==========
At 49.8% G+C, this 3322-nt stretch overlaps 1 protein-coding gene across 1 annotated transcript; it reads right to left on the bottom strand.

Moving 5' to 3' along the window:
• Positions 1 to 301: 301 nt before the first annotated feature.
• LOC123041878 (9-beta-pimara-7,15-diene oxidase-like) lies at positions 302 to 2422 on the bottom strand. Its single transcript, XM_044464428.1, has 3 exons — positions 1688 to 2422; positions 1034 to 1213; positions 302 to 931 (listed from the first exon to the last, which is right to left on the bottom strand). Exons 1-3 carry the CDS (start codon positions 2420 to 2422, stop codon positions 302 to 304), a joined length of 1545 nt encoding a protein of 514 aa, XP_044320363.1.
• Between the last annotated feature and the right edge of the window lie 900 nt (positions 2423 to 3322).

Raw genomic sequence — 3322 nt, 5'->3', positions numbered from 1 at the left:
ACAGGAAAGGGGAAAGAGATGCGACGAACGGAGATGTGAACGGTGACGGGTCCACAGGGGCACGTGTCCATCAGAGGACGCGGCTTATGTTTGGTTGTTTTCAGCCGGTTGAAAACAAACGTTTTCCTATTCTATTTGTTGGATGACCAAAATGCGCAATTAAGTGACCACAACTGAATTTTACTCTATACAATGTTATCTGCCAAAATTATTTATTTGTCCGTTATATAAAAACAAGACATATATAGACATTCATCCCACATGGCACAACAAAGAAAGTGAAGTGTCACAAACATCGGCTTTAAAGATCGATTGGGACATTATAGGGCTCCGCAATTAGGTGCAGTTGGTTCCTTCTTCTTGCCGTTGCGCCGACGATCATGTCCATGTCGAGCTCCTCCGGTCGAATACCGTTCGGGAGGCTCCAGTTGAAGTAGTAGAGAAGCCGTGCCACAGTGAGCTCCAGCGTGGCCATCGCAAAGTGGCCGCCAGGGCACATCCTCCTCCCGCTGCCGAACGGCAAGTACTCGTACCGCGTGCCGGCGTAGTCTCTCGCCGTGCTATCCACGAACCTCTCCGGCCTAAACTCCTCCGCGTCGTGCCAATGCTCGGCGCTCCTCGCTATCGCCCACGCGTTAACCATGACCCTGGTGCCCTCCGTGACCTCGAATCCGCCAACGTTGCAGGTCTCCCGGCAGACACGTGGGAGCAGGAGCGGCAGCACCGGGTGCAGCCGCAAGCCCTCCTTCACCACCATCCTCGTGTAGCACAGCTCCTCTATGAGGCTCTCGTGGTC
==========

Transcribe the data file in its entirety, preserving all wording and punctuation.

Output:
At 49.8% G+C, this 3322-nt stretch overlaps 1 protein-coding gene across 1 annotated transcript; it reads right to left on the bottom strand.

Moving 5' to 3' along the window:
• Positions 1 to 301: 301 nt before the first annotated feature.
• LOC123041878 (9-beta-pimara-7,15-diene oxidase-like) lies at positions 302 to 2422 on the bottom strand. Its single transcript, XM_044464428.1, has 3 exons — positions 1688 to 2422; positions 1034 to 1213; positions 302 to 931 (listed from the first exon to the last, which is right to left on the bottom strand). Exons 1-3 carry the CDS (start codon positions 2420 to 2422, stop codon positions 302 to 304), a joined length of 1545 nt encoding a protein of 514 aa, XP_044320363.1.
• Between the last annotated feature and the right edge of the window lie 900 nt (positions 2423 to 3322).

Raw genomic sequence — 3322 nt, 5'->3', positions numbered from 1 at the left:
ACAGGAAAGGGGAAAGAGATGCGACGAACGGAGATGTGAACGGTGACGGGTCCACAGGGGCACGTGTCCATCAGAGGACGCGGCTTATGTTTGGTTGTTTTCAGCCGGTTGAAAACAAACGTTTTCCTATTCTATTTGTTGGATGACCAAAATGCGCAATTAAGTGACCACAACTGAATTTTACTCTATACAATGTTATCTGCCAAAATTATTTATTTGTCCGTTATATAAAAACAAGACATATATAGACATTCATCCCACATGGCACAACAAAGAAAGTGAAGTGTCACAAACATCGGCTTTAAAGATCGATTGGGACATTATAGGGCTCCGCAATTAGGTGCAGTTGGTTCCTTCTTCTTGCCGTTGCGCCGACGATCATGTCCATGTCGAGCTCCTCCGGTCGAATACCGTTCGGGAGGCTCCAGTTGAAGTAGTAGAGAAGCCGTGCCACAGTGAGCTCCAGCGTGGCCATCGCAAAGTGGCCGCCAGGGCACATCCTCCTCCCGCTGCCGAACGGCAAGTACTCGTACCGCGTGCCGGCGTAGTCTCTCGCCGTGCTATCCACGAACCTCTCCGGCCTAAACTCCTCCGCGTCGTGCCAATGCTCGGCGCTCCTCGCTATCGCCCACGCGTTAACCATGACCCTGGTGCCCTCCGTGACCTCGAATCCGCCAACGTTGCAGGTCTCCCGGCAGACACGTGGGAGCAGGAGCGGCAGCACCGGGTGCAGCCGCAAGCCCTCCTTCACCACCATCCTCGTGTAGCACAGCTCCTCTATGAGGCTCTCGTGGTC